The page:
“People would be like, ‘Why aren’t you crying?’ ” Cristen’s friend said.
“People don’t understand,” said Cristen.
The widows started going on vacation together, with their kids, too. Madeline used to host all her family celebrations. Now, to keep the kids from falling apart, she traveled most holidays. That first summer of 2002, just to get a break from being a 9/11 widow—“On vacation, you can be anonymous,” Madeline said—Char organized a trip to the Bahamas.
They went for a week to Atlantis, a resort on Paradise Island—seven widows and seventeen kids. The adults lounged by the pool while the kids played on the water slides. It was pricey, but Char loved the place and, on a second trip with Lisa, decided to buy a week every year.
“Mad, we bought a time-share,” Char told Madeline excitedly when she returned, then added, “You did, too.”
“I did?” Madeline asked, but she was happy to send off a check.
The worst was when the plastic-surgery news got around. “Are those new?” somebody asked Tina in the supermarket, and pointed at her breasts.
That first Bahamas trip had been a kind of breakthrough—24 of them and no husbands, like a sprawling extended family. One night, four of the widows stayed in Lisa’s room, drinking a bottle of wine on the balcony. The air was thick, you could see the water. One widow who’d lost a husband and a cousin said, “Can you still not believe this sometimes?” Then they all cried for a while, though within five minutes they were hysterically laughing about what Lisa—as they knew by now, she had that mouth!—had said to that poor man at the pool.
Every day the seven widows sat by the pool. One day, a gentleman next to them made an observation. Here were all these women and all these kids but no husbands. Where are these lucky guys, he wondered, off golfing?
“No,” said Lisa, “they’re dead.”
Well, the guy lost all his color so fast, and his wife couldn’t apologize enough, and Mad and Char had to rush to explain.
In some respects, firemen were the pivot point around which Staten Island neighborhoods revolved. In eulogies, these men not only ran into burning buildings, they shoveled snow from sidewalks—everyone’s on the block. Plus, their homes were meeting places. At Madeline’s, where fireman buddies had helped her husband install a backyard pool, 100 people collected every Fourth of July, without invitations. But firemen were more than helpful neighbors and welcoming hosts. They were also the guys who’d pull off the stunts no one could stop talking about. People still recalled how at his dad’s barbecue, Chuck Margiotta—with Char’s husband, the other star of a Fire Department basketball league—would climb onto the roof and, scaring the bejesus out of all below, dive head-first into the pool.
With firemen gone, family differences gathered centrifugal force. In Staten Island, there were horror stories. “Fractured families,” as Char put it. Madeline hardly spoke to her brother-in-law. One mother-in-law had already taken one widow to court, trying to enforce visiting rights to the grandkids. Money fed the differences. A child who was the product of a fireman’s one-night stand walked away with $2 million, while the fiancée and his family got nothing (except lawyers’ fees).
Perhaps envy was at the root of conflict. But grief was in there, too. And money proved a convenient way to express it. In this regard, parents of the dead suffered especially. Invitations would bypass them, going directly to the widow’s house, which was also where their son’s firehouse brothers gathered. Who, some parents wanted to know, would recognize their loss, compensate them? “We’re the forgotten people. We lost our son. We had him 45 years. We got nothing,” said Chuck Margiotta’s father.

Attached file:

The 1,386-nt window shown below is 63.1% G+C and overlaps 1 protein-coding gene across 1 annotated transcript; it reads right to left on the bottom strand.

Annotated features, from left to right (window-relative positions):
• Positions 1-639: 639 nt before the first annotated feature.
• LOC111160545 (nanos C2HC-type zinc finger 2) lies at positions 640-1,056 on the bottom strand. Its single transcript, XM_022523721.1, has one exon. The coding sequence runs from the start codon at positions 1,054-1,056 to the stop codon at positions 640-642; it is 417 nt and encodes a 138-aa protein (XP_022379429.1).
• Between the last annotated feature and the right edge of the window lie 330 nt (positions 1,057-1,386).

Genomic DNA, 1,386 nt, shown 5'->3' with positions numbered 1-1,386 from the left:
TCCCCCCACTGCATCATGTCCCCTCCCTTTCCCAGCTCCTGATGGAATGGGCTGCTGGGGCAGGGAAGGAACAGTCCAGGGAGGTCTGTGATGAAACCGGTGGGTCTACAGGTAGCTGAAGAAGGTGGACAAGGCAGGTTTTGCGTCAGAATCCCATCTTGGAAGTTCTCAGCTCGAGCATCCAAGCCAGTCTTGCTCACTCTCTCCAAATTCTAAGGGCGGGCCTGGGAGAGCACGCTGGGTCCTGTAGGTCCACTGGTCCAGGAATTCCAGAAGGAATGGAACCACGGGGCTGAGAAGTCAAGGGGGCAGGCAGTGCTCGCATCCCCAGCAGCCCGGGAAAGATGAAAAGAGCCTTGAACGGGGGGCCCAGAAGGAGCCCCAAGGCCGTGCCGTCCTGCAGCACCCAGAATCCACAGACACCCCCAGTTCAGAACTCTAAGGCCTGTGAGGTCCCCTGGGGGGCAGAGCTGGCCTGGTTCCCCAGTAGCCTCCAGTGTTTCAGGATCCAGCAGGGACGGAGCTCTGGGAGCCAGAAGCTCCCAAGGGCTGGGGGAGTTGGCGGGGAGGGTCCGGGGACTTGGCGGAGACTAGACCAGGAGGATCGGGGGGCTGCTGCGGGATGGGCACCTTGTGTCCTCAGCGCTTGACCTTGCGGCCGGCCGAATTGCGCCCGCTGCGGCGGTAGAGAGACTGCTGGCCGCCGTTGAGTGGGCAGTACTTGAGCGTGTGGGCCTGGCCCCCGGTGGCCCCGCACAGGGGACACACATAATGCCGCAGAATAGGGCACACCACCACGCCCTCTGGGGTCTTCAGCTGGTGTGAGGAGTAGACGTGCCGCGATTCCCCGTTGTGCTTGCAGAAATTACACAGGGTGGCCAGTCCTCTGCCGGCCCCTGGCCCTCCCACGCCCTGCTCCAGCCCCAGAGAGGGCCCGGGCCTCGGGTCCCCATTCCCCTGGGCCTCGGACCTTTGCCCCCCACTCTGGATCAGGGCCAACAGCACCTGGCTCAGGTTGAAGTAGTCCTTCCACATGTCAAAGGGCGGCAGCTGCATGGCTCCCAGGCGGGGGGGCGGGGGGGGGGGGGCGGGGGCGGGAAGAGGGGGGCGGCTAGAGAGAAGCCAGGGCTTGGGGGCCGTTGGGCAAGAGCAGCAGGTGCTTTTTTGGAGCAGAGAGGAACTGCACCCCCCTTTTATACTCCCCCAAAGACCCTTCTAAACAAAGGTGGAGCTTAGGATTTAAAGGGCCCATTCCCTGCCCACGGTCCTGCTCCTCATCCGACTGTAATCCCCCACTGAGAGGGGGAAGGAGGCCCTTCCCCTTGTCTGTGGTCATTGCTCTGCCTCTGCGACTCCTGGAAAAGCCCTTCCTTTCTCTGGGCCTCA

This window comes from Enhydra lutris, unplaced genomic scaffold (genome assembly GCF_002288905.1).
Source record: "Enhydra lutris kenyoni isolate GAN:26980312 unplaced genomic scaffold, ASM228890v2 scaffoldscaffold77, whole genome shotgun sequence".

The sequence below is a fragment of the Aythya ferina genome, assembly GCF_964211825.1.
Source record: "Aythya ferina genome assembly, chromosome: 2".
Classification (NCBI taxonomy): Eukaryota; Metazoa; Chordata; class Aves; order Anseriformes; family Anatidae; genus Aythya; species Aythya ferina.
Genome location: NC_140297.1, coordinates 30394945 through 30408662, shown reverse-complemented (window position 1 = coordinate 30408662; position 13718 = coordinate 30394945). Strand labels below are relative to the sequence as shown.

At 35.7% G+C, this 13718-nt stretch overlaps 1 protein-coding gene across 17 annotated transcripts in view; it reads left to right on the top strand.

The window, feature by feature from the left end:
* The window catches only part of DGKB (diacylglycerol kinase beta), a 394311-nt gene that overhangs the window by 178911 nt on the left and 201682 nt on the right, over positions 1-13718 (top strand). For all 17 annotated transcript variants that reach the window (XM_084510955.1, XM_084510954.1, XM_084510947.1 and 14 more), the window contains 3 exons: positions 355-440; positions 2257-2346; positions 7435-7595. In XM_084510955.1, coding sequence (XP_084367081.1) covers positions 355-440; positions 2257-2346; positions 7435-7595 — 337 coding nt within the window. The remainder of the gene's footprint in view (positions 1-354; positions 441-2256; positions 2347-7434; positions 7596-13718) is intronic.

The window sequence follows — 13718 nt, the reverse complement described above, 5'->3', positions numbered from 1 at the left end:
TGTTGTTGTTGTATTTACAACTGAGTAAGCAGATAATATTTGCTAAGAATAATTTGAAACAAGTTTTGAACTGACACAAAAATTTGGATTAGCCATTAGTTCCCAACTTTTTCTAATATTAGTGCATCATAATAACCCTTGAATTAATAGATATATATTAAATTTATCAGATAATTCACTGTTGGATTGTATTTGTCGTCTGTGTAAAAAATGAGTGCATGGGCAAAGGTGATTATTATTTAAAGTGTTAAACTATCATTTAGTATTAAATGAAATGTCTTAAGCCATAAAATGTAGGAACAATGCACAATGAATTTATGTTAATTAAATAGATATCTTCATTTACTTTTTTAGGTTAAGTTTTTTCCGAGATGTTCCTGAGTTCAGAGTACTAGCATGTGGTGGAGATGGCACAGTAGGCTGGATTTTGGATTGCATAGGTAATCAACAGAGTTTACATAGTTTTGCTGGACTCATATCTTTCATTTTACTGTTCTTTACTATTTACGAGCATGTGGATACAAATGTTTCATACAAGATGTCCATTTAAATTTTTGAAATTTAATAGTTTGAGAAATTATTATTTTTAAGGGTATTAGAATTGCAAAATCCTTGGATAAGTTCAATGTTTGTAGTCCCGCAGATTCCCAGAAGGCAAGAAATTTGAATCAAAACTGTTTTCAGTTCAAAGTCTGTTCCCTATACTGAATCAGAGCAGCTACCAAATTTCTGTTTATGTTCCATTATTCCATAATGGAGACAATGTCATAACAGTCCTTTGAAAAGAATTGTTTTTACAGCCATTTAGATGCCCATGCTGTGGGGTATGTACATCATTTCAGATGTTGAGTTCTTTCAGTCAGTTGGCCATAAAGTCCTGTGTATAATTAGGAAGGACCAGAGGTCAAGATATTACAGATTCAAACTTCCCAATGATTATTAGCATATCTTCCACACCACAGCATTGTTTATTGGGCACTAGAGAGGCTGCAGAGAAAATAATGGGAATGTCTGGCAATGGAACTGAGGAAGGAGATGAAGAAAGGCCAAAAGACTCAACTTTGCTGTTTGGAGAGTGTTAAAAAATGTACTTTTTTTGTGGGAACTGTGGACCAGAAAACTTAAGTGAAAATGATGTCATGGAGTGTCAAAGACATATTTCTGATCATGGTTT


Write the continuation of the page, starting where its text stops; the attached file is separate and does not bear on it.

“Where do you stop?” Margiotta’s other son, Mike, shot back. “Everybody is trying to say he’s a victim.”
“Parents and the wife,” responded his father. He’d weighed the claims. “No cousins, no aunts.”
In some families, old rivalries reasserted themselves. Catherine Buck—Char met her at the nail salon—had been married to fireman Greg Buck for two years. Shortly before September 11, Catherine and Greg had made a down payment on a beat-up house on a pond. In the meantime, they’d lived with Greg’s parents.
One morning, Catherine sat in her newly renovated home on the street she’d named for Greg—she lives there with a bunch of cats and a dog—and contemplated why she and her in-laws no longer speak. To Catherine, grief had turned competitive. “It devolved into this total struggle between my mother-in-law and me,” said Catherine. She recalled the funeral. “My mother-in-law went up to the casket and would not leave,” said Catherine, who then insisted that the funeral director get a chair for her. “Put it next to his body,” she told him. “I am his wife, and I will be the last one up there.”
One afternoon, the Bucks—Catherine’s in-laws—were at home in their 100-year-old Victorian house twenty minutes from where Catherine now lives. Ernst and Josephine Buck miss Gregory—they call him Gregory—desperately, and constantly relive moments of his life, like a last request to his father: Would he walk the dog? They can’t understand why a street named after their Gregory should be near a house he had never lived in. “I couldn’t go in that house,” said his father. “Gregory never went in there.” Catherine called her street Greg J. Buck Place. His father purchased his own street sign, Gregory Buck Place, and planted it on the edge of his lawn.
Greg’s mother said she always liked Catherine. “I liked her sharing with my son,” she said. “She’s intelligent, she’s pretty, she’s got style.” But with Gregory gone and no grandkids, is Catherine even family? “To say I miss her, it’s like saying I miss the cats,” said his father.